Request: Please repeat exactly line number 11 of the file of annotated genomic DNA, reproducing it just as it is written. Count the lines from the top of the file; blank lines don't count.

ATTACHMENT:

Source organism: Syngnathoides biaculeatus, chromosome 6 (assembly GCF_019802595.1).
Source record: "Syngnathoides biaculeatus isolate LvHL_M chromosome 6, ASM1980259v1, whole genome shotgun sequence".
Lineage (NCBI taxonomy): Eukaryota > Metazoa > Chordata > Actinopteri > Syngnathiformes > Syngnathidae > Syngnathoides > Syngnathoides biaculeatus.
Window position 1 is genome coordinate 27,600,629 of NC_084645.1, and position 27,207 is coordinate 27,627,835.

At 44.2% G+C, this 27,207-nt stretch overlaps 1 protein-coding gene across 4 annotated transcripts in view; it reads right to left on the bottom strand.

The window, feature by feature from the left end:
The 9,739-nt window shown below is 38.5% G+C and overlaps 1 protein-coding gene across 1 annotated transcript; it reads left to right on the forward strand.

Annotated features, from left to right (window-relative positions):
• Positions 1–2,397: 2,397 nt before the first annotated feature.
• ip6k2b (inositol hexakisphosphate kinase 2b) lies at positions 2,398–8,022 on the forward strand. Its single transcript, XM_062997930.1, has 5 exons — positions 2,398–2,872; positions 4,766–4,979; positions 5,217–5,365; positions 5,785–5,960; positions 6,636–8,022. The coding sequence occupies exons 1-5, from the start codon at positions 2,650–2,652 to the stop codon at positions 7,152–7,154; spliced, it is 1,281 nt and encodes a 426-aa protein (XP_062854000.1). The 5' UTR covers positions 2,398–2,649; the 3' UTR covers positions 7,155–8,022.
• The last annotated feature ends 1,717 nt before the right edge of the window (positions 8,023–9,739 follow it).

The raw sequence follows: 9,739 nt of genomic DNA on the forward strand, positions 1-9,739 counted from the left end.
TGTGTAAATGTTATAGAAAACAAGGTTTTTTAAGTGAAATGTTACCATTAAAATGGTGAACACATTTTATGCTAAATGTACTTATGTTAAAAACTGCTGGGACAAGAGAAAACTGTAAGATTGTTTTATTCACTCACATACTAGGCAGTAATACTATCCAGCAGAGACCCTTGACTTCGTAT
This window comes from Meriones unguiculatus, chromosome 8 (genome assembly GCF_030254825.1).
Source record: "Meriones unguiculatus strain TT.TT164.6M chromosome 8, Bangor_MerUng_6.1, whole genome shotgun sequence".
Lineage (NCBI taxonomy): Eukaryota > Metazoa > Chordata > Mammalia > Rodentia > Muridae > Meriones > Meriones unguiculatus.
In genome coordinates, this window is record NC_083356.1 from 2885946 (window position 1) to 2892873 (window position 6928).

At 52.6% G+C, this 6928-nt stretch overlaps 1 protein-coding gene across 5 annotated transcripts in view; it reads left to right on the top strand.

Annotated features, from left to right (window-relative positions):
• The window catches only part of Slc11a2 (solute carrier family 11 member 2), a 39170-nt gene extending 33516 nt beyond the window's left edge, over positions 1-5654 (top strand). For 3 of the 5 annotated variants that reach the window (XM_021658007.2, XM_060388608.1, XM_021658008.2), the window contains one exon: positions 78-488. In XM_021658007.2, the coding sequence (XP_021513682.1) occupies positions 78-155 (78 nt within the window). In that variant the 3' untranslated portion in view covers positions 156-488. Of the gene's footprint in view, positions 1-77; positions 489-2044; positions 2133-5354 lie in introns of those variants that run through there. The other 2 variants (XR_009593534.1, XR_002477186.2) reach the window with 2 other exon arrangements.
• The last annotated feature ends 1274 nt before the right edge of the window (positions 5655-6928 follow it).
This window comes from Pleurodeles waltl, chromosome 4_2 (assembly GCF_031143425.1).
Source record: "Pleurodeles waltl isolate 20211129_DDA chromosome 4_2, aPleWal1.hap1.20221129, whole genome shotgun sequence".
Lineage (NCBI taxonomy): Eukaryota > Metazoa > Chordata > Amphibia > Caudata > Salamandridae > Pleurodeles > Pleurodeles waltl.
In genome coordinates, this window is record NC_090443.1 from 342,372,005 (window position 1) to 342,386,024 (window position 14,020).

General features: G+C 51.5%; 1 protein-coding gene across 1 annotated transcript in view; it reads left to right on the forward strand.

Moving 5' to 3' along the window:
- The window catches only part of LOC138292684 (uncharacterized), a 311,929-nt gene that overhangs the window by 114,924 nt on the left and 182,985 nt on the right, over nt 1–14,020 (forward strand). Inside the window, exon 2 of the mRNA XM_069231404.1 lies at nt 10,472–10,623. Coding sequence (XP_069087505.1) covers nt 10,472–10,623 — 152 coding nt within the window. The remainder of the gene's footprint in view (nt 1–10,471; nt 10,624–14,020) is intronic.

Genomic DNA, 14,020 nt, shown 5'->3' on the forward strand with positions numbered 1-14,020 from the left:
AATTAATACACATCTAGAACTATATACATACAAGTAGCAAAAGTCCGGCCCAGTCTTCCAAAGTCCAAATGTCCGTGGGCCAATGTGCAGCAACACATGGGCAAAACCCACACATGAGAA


• The last annotated feature ends 1,717 nt before the right edge of the window (positions 8,023–9,739 follow it).